|Taking part in the Salon Extraordinaire in Gladwynne Sunday are, from left, Qin Qian, erhu; Rollin Wilber, piano; Tom Kozumplik, perciussion; Anndrea Clearfield, emcee; Karthryn Woodard, piano; Michele Cann, piano; Joe Soprani, accordion; and John Byrne, leader of the John Byrne Band.|
Yesterday I attended my first (and I hope not my last) Salon Extraordinaire, a free concert organized by the composer Andrea Clearfield and held in the comfortable confines of the Main Line Reform Temple in Gladwynne. Eclecticism was the order of the day as the performers, each of whom got about ten or so minutes to perform, comprised two classical pianists, a Celtic band, a Chinese violinist (that is, a woman who played the Chinese violin, though she also happened to be Chinese), an Italian accordionist (that is, an Italian-American who played the accordion, though on this occasion he happened to play Italian music), and a percussionist-composer who in performance also uses electronic effects, such a voice loops and digital echoes.
Everyone was a standout, and I sat grinning dippily through the whole affair, but the performers who made the deepest impression on me at the time were Qin Qian (pronounced Chin Chan), the erhu player who was accomanied deferentially by pianist Kathryn Woodard; and the percussionist, Tom Kozumplik. Not that they were any better than anyone else. It’s just that something about my mood or the novelty of the sounds provoked a stronger response. Qian played three selections, all composed in the 1960s, but all employing traditional Chinese materials. The first mimicked the galloping of Mongolian horse racing, the last bird song, and the one in the middle, while not specifically imitative, evoked moonlight on a stream as only pentatonic scales can. Together, they made a small sonata in three movements – fast, slow, fast – and Qian was great fun to watch, grinning slyly as she tore into the rapid figurations. The erhu has a rough sound to match its rough look, and Qian’s facial expressions made it clear that what seemed to Western ears like screeches and wrong notes are all part of the tradition.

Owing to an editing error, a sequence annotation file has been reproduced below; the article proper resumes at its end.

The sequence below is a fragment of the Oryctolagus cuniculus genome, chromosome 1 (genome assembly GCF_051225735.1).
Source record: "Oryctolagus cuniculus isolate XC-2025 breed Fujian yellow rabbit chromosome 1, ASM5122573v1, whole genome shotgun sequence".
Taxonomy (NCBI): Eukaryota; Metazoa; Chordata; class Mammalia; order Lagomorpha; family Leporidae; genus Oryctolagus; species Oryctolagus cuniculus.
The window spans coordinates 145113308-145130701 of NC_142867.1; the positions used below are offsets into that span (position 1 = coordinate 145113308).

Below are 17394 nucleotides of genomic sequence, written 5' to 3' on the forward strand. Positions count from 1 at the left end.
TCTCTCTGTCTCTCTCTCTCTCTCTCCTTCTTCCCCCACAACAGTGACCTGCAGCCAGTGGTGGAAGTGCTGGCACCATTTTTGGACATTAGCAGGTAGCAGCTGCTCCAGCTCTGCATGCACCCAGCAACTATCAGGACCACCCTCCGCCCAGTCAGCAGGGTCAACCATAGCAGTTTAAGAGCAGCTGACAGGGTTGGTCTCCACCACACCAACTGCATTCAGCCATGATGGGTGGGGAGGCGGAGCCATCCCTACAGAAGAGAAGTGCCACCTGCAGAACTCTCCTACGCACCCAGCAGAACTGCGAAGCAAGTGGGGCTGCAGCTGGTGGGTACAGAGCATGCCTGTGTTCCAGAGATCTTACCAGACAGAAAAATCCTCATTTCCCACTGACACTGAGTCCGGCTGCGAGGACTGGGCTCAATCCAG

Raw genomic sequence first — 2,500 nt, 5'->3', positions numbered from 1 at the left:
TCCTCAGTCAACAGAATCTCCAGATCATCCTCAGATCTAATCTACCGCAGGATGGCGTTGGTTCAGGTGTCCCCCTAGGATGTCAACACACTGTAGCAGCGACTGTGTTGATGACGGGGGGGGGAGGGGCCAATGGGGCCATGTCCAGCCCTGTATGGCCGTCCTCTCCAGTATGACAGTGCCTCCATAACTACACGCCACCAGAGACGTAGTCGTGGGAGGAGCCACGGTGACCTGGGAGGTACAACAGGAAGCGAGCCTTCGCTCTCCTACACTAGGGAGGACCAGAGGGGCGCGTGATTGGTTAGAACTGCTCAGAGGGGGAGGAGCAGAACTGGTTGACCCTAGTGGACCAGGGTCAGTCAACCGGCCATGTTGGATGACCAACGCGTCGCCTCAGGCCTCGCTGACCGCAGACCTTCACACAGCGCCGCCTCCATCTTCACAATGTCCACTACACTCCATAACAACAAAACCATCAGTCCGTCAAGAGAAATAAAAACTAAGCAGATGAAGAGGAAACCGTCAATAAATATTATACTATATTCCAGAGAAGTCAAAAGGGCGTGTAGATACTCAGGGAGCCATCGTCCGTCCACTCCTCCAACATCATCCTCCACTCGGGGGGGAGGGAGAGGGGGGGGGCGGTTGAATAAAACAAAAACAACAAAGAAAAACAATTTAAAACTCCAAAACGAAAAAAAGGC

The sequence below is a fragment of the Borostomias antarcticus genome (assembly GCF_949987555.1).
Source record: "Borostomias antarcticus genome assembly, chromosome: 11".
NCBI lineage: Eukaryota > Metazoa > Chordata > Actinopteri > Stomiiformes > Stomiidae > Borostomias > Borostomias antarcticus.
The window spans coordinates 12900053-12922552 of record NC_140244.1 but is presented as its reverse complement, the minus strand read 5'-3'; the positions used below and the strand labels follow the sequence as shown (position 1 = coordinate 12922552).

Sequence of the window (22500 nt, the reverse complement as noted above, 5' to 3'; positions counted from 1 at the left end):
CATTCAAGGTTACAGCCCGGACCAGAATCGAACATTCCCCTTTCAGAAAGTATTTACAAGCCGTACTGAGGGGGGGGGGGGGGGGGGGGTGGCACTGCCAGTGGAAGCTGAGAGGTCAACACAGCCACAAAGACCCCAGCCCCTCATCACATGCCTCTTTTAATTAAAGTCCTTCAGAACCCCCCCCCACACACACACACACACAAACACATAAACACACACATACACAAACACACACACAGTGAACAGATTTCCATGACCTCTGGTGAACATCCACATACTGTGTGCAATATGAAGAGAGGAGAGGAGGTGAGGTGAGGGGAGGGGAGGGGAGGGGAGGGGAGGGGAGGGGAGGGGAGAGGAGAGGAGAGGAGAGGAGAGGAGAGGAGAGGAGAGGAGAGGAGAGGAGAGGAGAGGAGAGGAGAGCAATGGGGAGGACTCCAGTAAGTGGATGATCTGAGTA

The afternoon closed with the young piano virtuoso Michele Cann playing Adolf Schulz-Elver’s “Arabesques on ‘An der schönen blauen Donau.’” The music itself is either dazzling or hilarious, depending on your definition of taste, but Cann was a marvel, and a great audience favorite. It should be mentioned that the piano at the temple was used by Samuel Barber during his days at the Curtis Institute, purchased and donated by a pair of congregants.
I enjoyed meeting the accordionist Joe Soprani, whom I interviewed for my preview piece on the salon, but he was rather difficult to hear in performance. He played two pieces ― Julie Giroux’s “Italian Rhapsody” and Rachmaninoff’s “Italian Polka” ― and was, in each case, accompanied by recordings of the US Air Force Band. It was an unwise decision, in my view. On the one hand, the sound system didn’t really convey the kick of big band, and on the other, it seemed at times Soprani was holding back, afraid he would drown it out. He’s a great musician who's had the most remarkable and varied career of anyone onstage yesterday. Next time, I’d like to hear him go it alone and find out just how much volume he can squeeze out of that box.
One word on the notion of salons: Andrea Clearfield likes to say her own salons were inspired by the salon culture of the 17th and 18th centuries in Italy and France, which themselves, she said, trace their roots all the way back to ancient Greece. She also asked if me if I could recommend any books or research on the subject. It might be grist for an interesting historical discussion, but it seems to me all the justification is unnecessary. How much precedent, really, do you need to bring musicians together for an afternoon?